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Aug/Sept 2000

Table of Contents
Green River, UT
Flying to Seldom Used Airports
Planning Makes a Difference
Dream Plane
The Spartan Executive
The $100 Hamburger
The Flight Deck Restaurant, North Las Vegas, NV
Back To Basics
Flying in the High Country
Hangar Flying:
High Field Departures
SWAV News Update

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SW Aviator Magazine
3909 Central NE
Albuquerque, NM 87108
Phone: 505.256.7031
Fax: 505.256.3172
Planning for a High Field Elevation Departure
by Jim Van Namee

Every year as summer turns to fall, we hear about the aircraft that have become victims of the mountains. Many of these accidents could be avoided if more care were taken on the ground. Flying out of high altitude airports is not in itself inherently dangerous. However, some additional knowledge, experience and preflight planning are necessary to make these flights uneventful.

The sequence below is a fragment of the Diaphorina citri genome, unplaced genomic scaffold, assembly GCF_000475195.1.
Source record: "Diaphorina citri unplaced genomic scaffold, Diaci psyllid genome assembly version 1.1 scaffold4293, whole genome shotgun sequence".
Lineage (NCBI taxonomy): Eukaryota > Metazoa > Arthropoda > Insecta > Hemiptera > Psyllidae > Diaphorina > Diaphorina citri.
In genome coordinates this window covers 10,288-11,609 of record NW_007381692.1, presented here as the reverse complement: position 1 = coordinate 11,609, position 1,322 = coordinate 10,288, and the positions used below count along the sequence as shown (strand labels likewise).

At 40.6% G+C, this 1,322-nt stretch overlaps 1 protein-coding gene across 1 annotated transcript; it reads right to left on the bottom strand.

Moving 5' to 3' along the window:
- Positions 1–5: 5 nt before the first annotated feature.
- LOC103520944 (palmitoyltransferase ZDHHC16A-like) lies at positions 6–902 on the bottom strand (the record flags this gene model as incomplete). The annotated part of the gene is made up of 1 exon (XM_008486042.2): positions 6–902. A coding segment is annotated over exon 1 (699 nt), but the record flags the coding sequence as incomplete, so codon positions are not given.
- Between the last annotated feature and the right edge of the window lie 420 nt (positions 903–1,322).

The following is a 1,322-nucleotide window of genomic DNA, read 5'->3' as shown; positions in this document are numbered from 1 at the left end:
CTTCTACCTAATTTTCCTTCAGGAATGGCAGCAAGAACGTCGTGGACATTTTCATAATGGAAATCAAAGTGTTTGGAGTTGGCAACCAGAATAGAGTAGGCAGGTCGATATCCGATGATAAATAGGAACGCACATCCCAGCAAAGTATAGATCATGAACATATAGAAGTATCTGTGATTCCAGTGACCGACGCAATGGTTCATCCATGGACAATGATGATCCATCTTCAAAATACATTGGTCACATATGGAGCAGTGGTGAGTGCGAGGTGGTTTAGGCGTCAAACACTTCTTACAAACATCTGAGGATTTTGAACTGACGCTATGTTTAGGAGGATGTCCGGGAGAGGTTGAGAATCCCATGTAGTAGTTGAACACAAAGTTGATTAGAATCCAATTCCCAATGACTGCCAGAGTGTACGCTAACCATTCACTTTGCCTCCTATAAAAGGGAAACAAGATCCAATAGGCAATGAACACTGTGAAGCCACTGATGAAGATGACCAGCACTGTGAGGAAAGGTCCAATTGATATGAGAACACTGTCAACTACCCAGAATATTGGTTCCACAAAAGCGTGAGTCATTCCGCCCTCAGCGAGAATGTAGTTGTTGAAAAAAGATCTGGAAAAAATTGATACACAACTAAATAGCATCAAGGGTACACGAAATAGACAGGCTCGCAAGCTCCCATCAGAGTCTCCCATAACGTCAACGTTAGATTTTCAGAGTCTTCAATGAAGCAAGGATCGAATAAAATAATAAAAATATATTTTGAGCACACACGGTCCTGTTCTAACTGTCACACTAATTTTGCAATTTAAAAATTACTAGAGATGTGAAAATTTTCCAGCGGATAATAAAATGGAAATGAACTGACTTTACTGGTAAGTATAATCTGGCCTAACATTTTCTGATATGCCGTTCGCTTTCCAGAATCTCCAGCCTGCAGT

Below is a brief checklist of items that I find useful to take into consideration when planning a flight from a high elevation airport.


Don’t Refuel Until Just Prior to Departure

Determine Pressure Altitude (PA)

Determine Density Altitude (DA)

Determine Obstructions and Rising Terrain in Vicinity

Determine Runway Length and Slope
Departure Airport
Destination Airport

Determine Weight & Balance (W&B)
Passengers; Baggage; Water; etc.
Fuel = 6#/gal. & Water = 8#/gal.

Determine Aircraft Performance
Takeoff over a 50’ Obstacle and Landing Distance
Vx & Vy After T/O at Current DA
Vx & Vy to Clear Obstructions at Their DA q Add a "Fudge Factor"

Recompute W&B as Necessary
Leave Behind Whatever it Takes to Lighten A/C, or;
Wait Until Conditions Allow For Safe Flight

Recompute Aircraft Performance as Necessary
Add a "Fudge Factor"

Fuel Aircraft Accordingly – Supervise the Refueling

Determine Weather & Winds (FSS @ 1-800-992-7433)
At Departure Airport
Over Obstructions
En-route; Destination; Alternate

Consider Downhill T/O if Appropriate
Lean Mixture For Maximum Power During Engine Run-up
Review T/O, Vx & Vy Speeds
If Not Within 75% of T/O Speed at Runway Halfway Point – Abort

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The material in this publication is for advisory information only and should not be relied upon for navigation, maintenance or flight techniques. SW Regional Publishing, Inc. and the staff neither assume any responsibilty for the accuracy of this publication's content nor any liability arising out of it. Fly safe.